Rape Kit Backlog Efforts Reach the White House
On October 27th, as part of a White House event to Commemorate Domestic Violence Awareness Month, Vice President Joe Biden announced that the federal government was increasing its efforts to end the rape kit backlog in the United States by funding pilot projects throughout the country to help jurisdictions eliminate their rape kit backlog.
It was an important moment, and I was lucky to get to be a part of it, sitting in the East Room of the White House as Vice President Biden made the announcement. Sitting three rows from the Vice President and President Barack Obama, who both made remarks, I was full of gratitude for an administration that is deeply committed to ending violence against women and girls.
Listening to the President and Vice President, I was filled with gratitude for how this administration is using its power to address sexual and domestic violence, and to shed light into the darkness of these issues. As Mariska Hargitay, Founder & President of the Joyful Heart Foundation, who was at the event, expressed to the press afterwards, “I know I speak for the many thousands of survivors, whose hope for healing I carry with me, when I tell you how grateful and encouraged I am to see the conversation about these issues elevated to this level. “
The rape kit pilot project announced last week is a response to the news over the past several years of the discovery of tens of thousands of untested rape kits in police storage facilities throughout the country. Recognizing the need to fix the problem, but also the reality that the causes and consequences of rape kit backlogs has not been comprehensively studied, the federal government decided to tackle the problem with pilot projects centered around a research component. The project will be run by the National Institute of Justice, which describes the project this way:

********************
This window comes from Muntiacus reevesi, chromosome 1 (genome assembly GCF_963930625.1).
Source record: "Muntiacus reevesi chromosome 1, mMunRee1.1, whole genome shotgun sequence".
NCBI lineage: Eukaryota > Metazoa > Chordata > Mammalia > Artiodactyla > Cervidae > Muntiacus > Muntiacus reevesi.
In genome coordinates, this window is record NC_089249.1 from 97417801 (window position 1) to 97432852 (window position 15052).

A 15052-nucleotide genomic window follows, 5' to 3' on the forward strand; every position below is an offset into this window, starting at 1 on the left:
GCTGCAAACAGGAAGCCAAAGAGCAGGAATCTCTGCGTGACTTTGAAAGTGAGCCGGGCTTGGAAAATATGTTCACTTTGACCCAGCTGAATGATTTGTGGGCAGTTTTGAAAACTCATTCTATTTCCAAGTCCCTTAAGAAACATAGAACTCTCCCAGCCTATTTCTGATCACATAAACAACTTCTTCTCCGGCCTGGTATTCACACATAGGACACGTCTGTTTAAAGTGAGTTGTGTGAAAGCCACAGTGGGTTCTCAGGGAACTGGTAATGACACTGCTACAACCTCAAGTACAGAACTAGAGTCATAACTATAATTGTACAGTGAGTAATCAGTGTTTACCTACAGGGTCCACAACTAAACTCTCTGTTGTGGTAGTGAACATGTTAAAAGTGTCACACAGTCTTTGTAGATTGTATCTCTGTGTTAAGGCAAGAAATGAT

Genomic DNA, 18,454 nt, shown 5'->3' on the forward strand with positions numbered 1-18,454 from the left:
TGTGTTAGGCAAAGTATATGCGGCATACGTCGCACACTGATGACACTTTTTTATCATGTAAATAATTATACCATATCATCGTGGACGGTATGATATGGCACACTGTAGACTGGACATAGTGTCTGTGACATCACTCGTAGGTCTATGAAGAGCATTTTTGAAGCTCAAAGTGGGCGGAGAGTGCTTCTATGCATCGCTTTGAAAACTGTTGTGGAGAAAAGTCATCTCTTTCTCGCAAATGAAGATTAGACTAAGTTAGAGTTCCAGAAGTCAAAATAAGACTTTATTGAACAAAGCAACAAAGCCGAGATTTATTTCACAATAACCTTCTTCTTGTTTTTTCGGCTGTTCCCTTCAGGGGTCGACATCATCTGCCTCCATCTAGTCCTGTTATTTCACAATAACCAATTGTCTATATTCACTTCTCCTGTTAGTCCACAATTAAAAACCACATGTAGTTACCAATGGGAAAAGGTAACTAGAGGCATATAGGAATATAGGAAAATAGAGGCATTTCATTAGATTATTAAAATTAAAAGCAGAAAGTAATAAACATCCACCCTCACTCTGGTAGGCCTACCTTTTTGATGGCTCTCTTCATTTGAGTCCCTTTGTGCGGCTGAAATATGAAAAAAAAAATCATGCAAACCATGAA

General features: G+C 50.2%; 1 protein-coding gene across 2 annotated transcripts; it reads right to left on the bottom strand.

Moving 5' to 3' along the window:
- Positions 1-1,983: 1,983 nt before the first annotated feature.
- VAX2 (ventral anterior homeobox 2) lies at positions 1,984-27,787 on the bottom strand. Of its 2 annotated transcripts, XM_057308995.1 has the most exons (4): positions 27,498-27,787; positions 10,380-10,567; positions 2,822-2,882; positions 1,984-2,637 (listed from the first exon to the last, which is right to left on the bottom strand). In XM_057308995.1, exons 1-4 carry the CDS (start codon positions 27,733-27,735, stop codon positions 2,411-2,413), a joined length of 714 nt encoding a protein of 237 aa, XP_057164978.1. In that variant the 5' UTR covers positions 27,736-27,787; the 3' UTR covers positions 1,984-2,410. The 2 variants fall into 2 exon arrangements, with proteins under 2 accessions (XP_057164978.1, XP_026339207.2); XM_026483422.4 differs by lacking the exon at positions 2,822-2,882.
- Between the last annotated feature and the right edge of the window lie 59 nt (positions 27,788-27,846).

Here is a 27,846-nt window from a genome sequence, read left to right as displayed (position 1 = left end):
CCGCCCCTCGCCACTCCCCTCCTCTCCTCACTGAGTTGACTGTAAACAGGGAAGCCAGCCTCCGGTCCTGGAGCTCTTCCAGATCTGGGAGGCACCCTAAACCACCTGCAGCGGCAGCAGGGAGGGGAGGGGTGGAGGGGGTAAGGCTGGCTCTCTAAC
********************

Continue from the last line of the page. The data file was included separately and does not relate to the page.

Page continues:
NIJ seeks to better understand why so many sexual assault kits are not forwarded from police evidence rooms to crime labs for DNA testing and to develop innovative approaches to solve the problem.
NIJ will award up to $200,000 to each of up to five sites to create an “action-research” partnership to explore the problem and come up with solutions. Each site—a state or local government with a minimum of 500 untested sexual assault kits that have not been sent to a crime lab—will form a team to include a criminal-justice researcher and representatives from the police department, crime lab, prosecutor’s office, and a community-based victim services organization. The teams will first audit their cases to determine why the sexual assault kits were not sent to the lab, then develop a plan to tackle the problem.
In phase 2 of the project, NIJ intends to award up to a total of $4 million to the sites to implement their plans.
This pilot project offers an unprecedented opportunity for jurisdictions to get full federal support to eliminate their rape kit backlog. It also promises to produce essential research to determine what works best when it comes to rape kit testing policies. We encourage all interested jurisdictions to apply.
Here is the link to the NIJ solicitation: http://www.ojp.usdoj.gov/nij/topics/forensics/sexual-assault-kits.htm.
This pilot project is a turning point in how the federal government deals with rape kit backlogs. It is of a piece with this administration’s work to address domestic and sexual violence. As Mariska noted, after the White House event, “Let us all move forward with the confidence that we will look back at this moment as a turning point in this movement, a moment fueled by our collective courage that shines brightly with the light of hope and the promise of healing.”
To watch the announcement, follow this link:
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